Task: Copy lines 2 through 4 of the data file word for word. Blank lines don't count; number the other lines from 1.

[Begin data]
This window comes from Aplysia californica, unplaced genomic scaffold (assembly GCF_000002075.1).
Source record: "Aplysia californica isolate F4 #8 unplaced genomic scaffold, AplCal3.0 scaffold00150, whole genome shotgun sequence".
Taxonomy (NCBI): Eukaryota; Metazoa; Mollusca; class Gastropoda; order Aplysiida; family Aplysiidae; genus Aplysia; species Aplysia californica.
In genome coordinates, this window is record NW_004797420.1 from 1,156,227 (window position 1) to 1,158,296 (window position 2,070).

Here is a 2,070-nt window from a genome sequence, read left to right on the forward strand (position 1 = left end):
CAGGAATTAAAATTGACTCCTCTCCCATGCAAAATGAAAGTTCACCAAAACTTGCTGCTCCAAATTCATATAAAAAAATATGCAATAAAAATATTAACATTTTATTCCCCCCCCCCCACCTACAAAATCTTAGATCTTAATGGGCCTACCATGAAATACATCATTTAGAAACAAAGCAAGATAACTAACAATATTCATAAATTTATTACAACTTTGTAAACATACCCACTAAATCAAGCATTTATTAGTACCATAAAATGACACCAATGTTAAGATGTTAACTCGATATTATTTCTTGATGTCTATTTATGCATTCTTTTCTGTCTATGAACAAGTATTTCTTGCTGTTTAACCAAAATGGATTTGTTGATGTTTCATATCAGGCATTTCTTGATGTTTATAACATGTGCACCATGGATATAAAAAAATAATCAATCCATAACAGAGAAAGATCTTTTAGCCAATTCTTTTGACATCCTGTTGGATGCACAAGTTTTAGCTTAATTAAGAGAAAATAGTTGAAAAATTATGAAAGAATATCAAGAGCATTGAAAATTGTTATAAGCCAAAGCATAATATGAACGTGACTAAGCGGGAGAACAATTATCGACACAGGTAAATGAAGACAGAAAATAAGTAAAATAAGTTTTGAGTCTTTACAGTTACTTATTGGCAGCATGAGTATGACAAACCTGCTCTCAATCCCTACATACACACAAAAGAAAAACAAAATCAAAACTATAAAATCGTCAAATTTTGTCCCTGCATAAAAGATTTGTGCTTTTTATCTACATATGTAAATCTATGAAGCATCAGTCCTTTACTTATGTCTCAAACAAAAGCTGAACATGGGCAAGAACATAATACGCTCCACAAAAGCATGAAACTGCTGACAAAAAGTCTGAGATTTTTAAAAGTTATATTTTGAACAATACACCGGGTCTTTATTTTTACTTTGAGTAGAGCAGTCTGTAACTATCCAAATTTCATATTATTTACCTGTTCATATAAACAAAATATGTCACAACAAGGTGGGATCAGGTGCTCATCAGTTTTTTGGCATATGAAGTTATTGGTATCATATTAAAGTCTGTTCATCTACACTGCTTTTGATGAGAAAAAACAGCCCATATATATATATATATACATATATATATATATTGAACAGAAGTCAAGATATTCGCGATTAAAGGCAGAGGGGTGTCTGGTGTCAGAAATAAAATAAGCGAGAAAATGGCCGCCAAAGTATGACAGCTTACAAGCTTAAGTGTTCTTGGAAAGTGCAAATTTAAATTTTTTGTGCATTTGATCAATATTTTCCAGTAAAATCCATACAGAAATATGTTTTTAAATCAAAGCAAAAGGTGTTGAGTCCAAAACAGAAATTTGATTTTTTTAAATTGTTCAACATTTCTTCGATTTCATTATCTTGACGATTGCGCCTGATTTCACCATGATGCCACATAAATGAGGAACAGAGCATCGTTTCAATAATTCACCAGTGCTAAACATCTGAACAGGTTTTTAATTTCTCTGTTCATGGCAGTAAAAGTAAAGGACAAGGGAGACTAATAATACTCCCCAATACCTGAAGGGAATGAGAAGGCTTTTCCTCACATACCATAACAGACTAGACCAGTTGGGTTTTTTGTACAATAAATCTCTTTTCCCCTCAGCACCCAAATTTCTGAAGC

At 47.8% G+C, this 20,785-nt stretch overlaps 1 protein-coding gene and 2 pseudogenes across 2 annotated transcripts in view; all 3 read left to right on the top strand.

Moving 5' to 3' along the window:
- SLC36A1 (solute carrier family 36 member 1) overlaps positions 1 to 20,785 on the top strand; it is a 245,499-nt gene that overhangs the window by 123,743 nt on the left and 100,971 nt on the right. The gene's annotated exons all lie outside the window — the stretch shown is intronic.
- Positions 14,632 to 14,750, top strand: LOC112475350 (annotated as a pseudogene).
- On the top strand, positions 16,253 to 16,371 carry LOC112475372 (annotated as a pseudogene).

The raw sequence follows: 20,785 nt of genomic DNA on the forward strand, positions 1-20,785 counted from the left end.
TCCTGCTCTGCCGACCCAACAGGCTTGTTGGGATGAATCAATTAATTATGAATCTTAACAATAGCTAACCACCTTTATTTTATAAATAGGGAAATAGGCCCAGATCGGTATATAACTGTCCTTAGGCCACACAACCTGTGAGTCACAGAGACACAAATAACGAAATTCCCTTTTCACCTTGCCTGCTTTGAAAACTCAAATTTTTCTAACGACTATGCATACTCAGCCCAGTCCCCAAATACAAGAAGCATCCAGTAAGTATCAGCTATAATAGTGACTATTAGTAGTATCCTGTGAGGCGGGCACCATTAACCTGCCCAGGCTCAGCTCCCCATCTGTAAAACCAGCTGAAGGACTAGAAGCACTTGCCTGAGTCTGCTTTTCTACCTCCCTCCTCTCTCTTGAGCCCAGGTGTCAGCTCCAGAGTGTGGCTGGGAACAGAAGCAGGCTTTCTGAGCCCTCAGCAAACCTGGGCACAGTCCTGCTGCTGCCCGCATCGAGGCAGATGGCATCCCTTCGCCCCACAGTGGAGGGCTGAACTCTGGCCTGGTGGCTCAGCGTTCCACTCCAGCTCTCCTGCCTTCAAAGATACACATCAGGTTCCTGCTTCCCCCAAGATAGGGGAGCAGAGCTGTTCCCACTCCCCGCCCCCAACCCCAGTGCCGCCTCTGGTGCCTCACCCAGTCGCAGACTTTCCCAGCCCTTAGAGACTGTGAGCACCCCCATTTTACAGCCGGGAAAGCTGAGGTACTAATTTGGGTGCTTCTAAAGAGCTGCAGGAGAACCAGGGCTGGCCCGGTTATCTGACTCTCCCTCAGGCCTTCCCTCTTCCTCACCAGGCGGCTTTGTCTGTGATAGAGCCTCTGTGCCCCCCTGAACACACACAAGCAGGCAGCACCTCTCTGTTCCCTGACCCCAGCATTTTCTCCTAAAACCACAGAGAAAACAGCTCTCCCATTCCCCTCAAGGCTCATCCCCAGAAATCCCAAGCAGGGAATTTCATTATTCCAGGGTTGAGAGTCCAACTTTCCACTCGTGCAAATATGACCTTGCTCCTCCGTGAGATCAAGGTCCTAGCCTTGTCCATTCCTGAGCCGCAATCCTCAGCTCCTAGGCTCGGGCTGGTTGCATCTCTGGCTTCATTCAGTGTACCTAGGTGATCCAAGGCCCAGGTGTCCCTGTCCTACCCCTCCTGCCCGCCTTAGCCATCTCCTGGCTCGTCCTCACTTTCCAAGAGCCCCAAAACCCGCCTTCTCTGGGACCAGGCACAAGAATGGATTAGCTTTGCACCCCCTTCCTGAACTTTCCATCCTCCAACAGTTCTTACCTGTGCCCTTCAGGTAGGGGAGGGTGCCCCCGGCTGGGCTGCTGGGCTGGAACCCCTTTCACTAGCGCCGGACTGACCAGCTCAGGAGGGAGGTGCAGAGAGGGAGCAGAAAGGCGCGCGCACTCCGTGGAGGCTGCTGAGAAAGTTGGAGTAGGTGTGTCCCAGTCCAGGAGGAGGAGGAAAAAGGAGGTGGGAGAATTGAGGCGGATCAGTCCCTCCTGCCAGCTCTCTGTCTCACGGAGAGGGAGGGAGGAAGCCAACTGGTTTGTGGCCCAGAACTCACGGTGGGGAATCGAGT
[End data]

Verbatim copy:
Source record: "Aplysia californica isolate F4 #8 unplaced genomic scaffold, AplCal3.0 scaffold00150, whole genome shotgun sequence".
Taxonomy (NCBI): Eukaryota; Metazoa; Mollusca; class Gastropoda; order Aplysiida; family Aplysiidae; genus Aplysia; species Aplysia californica.
In genome coordinates, this window is record NW_004797420.1 from 1,156,227 (window position 1) to 1,158,296 (window position 2,070).